The shooting death of Pakistan’s Minorities Minister Shahbaz Bhatti has once again cast the country’s blasphemy laws before the world’s scrutiny. Bhatti, the only Christian in Pakistan’s government, was one of the country’s diminishing number of outspoken freedom advocates. He was prepared to face the threat of death in speaking out against Pakistan’s murder of anyone who insults Islam.
In an exclusive pre-released public statement, a personal friend of Bhatti, Dr. Geoff Tunnicliffe (the president of the World Evangelical Alliance) sent to me his words of grief at the loss of a dear friend:
Not only have I lost a dear personal friend, but the world has lost a great champion for religious liberty, human rights and protecting the dignity for all people.
Dr. Tunnicliffe had recently met privately with Minister Bhatti to plan a high level visit to Islamabad by leaders of the World Evangelical Alliance. Bhatti revealed his final wish in a message to Dr. Tunnicliffe a day before his brutal assassination at the hands of Islamofacists upholding Pakistan’s blasphemy law:
I am determined to carry on defending the principles of religious freedom, human equality, social justice and the rights of minorities.
Bhatti went on to call on Christians around the world to “stand in solidarity.” Bhatti’s status as an “infidel Christian” was cited in pamphlets left by his assassins as the reason for his assassination, according to the World Evangelical Alliance statement.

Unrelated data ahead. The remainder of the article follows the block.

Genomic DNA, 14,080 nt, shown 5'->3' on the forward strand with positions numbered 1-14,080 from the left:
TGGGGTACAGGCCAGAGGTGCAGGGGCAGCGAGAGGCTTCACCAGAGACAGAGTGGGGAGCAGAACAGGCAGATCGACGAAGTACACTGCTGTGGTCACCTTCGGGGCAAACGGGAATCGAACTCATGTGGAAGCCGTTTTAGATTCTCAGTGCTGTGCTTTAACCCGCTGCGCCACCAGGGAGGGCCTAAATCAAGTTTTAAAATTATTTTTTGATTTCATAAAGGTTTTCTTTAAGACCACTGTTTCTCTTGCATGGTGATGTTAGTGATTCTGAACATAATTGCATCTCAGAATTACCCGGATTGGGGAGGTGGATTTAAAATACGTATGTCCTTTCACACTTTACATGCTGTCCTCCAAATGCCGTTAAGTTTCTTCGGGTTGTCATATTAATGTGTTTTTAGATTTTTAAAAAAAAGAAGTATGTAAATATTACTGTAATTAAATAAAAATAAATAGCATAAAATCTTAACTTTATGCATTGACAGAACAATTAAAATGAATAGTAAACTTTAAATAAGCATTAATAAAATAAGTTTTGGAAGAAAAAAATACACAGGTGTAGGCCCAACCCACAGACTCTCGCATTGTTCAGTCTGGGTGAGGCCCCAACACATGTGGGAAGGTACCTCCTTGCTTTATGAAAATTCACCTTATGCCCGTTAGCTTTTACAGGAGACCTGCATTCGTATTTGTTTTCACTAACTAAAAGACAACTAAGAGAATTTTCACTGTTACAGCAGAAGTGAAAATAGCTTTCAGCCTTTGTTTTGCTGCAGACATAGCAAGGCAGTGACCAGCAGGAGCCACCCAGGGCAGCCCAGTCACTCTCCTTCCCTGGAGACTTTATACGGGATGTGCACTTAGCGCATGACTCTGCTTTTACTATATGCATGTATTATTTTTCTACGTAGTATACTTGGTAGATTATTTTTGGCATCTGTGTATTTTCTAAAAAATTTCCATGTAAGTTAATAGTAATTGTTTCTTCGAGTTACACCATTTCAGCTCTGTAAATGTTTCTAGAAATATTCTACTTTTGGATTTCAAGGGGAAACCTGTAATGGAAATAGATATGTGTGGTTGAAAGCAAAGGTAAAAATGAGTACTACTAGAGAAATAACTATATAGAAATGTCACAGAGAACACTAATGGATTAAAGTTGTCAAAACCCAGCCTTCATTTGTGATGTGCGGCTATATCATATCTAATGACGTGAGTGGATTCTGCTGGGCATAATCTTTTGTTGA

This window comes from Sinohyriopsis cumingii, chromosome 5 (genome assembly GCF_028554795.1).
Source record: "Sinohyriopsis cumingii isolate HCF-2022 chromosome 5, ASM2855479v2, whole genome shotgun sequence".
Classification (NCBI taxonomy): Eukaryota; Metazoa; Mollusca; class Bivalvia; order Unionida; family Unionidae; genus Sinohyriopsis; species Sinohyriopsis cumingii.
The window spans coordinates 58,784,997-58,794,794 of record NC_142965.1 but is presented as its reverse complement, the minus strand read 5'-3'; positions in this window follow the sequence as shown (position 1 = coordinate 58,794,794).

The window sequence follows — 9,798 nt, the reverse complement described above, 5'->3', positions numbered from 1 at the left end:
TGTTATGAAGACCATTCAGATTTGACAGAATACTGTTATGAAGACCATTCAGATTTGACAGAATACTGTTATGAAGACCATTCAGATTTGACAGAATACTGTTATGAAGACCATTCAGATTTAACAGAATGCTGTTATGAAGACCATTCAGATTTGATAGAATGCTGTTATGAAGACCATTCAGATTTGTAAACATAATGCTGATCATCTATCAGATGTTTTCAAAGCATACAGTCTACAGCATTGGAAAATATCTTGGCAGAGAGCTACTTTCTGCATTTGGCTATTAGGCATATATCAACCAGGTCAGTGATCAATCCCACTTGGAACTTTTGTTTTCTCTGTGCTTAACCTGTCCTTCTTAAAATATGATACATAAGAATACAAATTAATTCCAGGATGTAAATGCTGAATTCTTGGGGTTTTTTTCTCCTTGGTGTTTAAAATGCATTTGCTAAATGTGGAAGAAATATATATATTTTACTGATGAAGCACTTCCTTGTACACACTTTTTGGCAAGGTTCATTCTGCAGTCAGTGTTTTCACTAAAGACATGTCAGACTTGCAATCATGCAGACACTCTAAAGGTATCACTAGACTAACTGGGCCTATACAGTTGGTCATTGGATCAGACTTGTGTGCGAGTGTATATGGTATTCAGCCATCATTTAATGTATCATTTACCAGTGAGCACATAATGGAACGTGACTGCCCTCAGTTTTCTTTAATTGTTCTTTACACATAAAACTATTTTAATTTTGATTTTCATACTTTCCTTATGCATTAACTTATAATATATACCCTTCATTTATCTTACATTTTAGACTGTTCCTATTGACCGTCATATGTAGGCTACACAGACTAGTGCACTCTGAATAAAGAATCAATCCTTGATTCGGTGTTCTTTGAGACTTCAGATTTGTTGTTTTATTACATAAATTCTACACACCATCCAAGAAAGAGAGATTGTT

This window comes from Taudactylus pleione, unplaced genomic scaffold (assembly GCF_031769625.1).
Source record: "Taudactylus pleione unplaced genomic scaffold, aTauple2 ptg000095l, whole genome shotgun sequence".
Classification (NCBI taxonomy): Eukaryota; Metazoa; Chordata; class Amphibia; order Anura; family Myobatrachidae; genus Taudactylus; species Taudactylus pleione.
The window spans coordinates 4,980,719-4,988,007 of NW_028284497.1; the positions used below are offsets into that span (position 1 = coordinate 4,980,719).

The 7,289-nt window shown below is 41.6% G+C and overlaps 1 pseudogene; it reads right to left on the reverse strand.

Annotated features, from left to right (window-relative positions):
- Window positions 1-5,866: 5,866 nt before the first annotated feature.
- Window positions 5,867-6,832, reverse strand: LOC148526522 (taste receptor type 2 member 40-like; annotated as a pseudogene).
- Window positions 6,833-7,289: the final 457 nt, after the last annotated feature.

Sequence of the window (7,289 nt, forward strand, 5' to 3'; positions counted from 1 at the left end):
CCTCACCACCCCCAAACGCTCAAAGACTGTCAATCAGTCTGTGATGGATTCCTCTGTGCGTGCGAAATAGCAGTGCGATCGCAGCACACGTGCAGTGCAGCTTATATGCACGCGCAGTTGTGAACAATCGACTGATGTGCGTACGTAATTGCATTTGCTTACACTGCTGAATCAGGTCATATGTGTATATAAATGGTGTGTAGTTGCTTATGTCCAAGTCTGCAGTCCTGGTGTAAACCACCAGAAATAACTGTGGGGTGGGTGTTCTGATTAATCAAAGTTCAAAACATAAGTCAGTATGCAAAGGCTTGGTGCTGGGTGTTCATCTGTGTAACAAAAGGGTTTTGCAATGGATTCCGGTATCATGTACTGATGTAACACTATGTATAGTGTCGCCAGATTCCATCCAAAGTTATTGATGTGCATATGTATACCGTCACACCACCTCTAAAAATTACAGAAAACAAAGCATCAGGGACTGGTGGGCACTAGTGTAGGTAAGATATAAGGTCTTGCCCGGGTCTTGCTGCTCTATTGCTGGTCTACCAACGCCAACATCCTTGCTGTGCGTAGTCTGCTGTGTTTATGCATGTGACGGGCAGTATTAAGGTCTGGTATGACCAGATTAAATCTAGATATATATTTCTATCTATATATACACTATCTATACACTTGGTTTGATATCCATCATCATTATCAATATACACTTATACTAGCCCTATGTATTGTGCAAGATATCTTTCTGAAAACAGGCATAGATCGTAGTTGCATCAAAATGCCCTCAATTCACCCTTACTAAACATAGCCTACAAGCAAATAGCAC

Two months ago Punjab Gov. Salman Taseer , a high-profile member of Bhutto’s Pakistan People’s Party, was murdered by his own bodyguard for speaking out against the country’s blasphemy law which states:
Whoever by words, either spoken or written, or by visible representation or by any imputation, innuendo, or insinuation, directly or indirectly, defiles the sacred name of the Holy Prophet Muhammad (peace be upon him) shall be punished with death, or imprisonment for life, and shall also be liable to fine.
This law even applies to accusations by a questionable witness(es) with an axe to grind. Christian mother of five Asia Bibi was sentenced to death just before Christmas after a dispute. She was asked to fetch water as a farmhand. When other Muslim women workers refused to accept it from her because she was “unclean” and an infidel due to her faith, Asia allegedly lashed out at Mohammed and the Muslim faith according to so-called ‘witnesses’ and for this she was sentenced.
Freedom of speech is reviled in Pakistan and headlines have cast the issue into a dramatic public light. But it is also condemned in other shariah countries including Turkey, deemed democratic, where Prime Minister Erdogan delivered a scathing anti-free speech address after receiving the absurd Gaddafi Human Rights Award in Libya three months ago.
The war against free speech–a tenet of shariah– has seeped outside Islamic jurisdictions: Dutch politician and film-maker Geert Wilders has been living in the shadow of fatwa since his release of the movie “Fitna.” And the United Nations has long endorsed Defamation of Islam resolutions which have had reverberations in the Western world, especially Europe where citizens have been dragged to courts and human rights commissions for “defaming” Islam, even as insults run rampant against Christianity with no retaliation.
Yet still the persecution of Christians in Islamic regimes, the fatwas upon the heads of those who blaspheme Islam, and the spread of shariah disdain for free speech remain whitewashed issues in the left-wing media.